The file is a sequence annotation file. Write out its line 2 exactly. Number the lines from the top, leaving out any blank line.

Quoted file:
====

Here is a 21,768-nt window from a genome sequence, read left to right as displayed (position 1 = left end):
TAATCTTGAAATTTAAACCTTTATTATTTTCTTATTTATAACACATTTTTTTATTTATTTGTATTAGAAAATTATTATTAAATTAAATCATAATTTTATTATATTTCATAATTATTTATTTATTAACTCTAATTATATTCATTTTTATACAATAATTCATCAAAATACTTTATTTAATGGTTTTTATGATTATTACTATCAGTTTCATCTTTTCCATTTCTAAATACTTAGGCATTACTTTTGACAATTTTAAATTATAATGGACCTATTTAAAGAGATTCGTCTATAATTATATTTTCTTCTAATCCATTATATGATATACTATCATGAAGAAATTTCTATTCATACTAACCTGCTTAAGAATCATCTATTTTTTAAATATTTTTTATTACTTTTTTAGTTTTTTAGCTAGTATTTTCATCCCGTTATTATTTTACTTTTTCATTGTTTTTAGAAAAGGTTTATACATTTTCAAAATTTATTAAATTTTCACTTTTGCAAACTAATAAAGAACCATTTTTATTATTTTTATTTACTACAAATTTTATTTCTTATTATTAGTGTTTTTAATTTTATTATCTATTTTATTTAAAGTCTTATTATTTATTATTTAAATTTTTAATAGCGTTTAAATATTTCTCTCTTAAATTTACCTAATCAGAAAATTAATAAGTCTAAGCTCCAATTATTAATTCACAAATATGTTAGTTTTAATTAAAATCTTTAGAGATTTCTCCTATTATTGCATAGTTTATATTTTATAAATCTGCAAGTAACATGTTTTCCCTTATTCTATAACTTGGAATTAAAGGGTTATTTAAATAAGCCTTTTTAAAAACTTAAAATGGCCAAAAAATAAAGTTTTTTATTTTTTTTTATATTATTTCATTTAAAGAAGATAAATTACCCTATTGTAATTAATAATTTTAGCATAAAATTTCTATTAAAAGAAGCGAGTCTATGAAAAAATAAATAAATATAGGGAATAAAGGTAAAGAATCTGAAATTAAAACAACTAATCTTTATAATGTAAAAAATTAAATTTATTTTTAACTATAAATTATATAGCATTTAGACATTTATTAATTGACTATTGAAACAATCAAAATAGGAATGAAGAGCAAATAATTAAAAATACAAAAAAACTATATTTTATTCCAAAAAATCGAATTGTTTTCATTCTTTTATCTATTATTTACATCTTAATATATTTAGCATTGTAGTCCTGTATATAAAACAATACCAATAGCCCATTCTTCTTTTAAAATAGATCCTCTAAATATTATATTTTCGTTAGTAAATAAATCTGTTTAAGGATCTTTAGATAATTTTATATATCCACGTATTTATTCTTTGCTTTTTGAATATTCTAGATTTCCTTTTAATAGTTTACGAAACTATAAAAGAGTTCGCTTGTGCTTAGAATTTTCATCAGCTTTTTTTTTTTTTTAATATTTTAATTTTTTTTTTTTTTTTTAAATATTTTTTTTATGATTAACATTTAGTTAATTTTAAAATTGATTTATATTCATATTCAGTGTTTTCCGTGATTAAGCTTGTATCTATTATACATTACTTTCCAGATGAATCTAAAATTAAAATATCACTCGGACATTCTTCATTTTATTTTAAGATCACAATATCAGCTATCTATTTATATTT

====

TAATCTTGAAATTTAAACCTTTATTATTTTCTTATTTATAACACATTTTTTTATTTATTTGTATTAGAAAATTATTATTAAATTAAATCATAATTTTATTATATTTCATAATTATTTATTTATTAACTCTAATTATATTCATTTTTATACAATAATTCATCAAAATACTTTATTTAATGGTTTTTATGATTATTACTATCAGTTTCATCTTTTCCATTTCTAAATACTTAGGCATTACTTTTGACAATTTTAAATTATAATGGACCTATTTAAAGAGATTCGTCTATAATTATATTTTCTTCTAATCCATTATATGATATACTATCATGAAGAAATTTCTATTCATACTAACCTGCTTAAGAATCATCTATTTTTTAAATATTTTTTATTACTTTTTTAGTTTTTTAGCTAGTATTTTCATCCCGTTATTATTTTACTTTTTCATTGTTTTTAGAAAAGGTTTATACATTTTCAAAATTTATTAAATTTTCACTTTTGCAAACTAATAAAGAACCATTTTTATTATTTTTATTTACTACAAATTTTATTTCTTATTATTAGTGTTTTTAATTTTATTATCTATTTTATTTAAAGTCTTATTATTTATTATTTAAATTTTTAATAGCGTTTAAATATTTCTCTCTTAAATTTACCTAATCAGAAAATTAATAAGTCTAAGCTCCAATTATTAATTCACAAATATGTTAGTTTTAATTAAAATCTTTAGAGATTTCTCCTATTATTGCATAGTTTATATTTTATAAATCTGCAAGTAACATGTTTTCCCTTATTCTATAACTTGGAATTAAAGGGTTATTTAAATAAGCCTTTTTAAAAACTTAAAATGGCCAAAAAATAAAGTTTTTTATTTTTTTTTATATTATTTCATTTAAAGAAGATAAATTACCCTATTGTAATTAATAATTTTAGCATAAAATTTCTATTAAAAGAAGCGAGTCTATGAAAAAATAAATAAATATAGGGAATAAAGGTAAAGAATCTGAAATTAAAACAACTAATCTTTATAATGTAAAAAATTAAATTTATTTTTAACTATAAATTATATAGCATTTAGACATTTATTAATTGACTATTGAAACAATCAAAATAGGAATGAAGAGCAAATAATTAAAAATACAAAAAAACTATATTTTATTCCAAAAAATCGAATTGTTTTCATTCTTTTATCTATTATTTACATCTTAATATATTTAGCATTGTAGTCCTGTATATAAAACAATACCAATAGCCCATTCTTCTTTTAAAATAGATCCTCTAAATATTATATTTTCGTTAGTAAATAAATCTGTTTAAGGATCTTTAGATAATTTTATATATCCACGTATTTATTCTTTGCTTTTTGAATATTCTAGATTTCCTTTTAATAGTTTACGAAACTATAAAAGAGTTCGCTTGTGCTTAGAATTTTCATCAGCTTTTTTTTTTTTTTAATATTTTAATTTTTTTTTTTTTTTTTAAATATTTTTTTTATGATTAACATTTAGTTAATTTTAAAATTGATTTATATTCATATTCAGTGTTTTCCGTGATTAAGCTTGTATCTATTATACATTACTTTCCAGATGAATCTAAAATTAAAATATCACTCGGACATTCTTCATTTTATTTTAAGATCACAATATCAGCTATCTATTTATATTT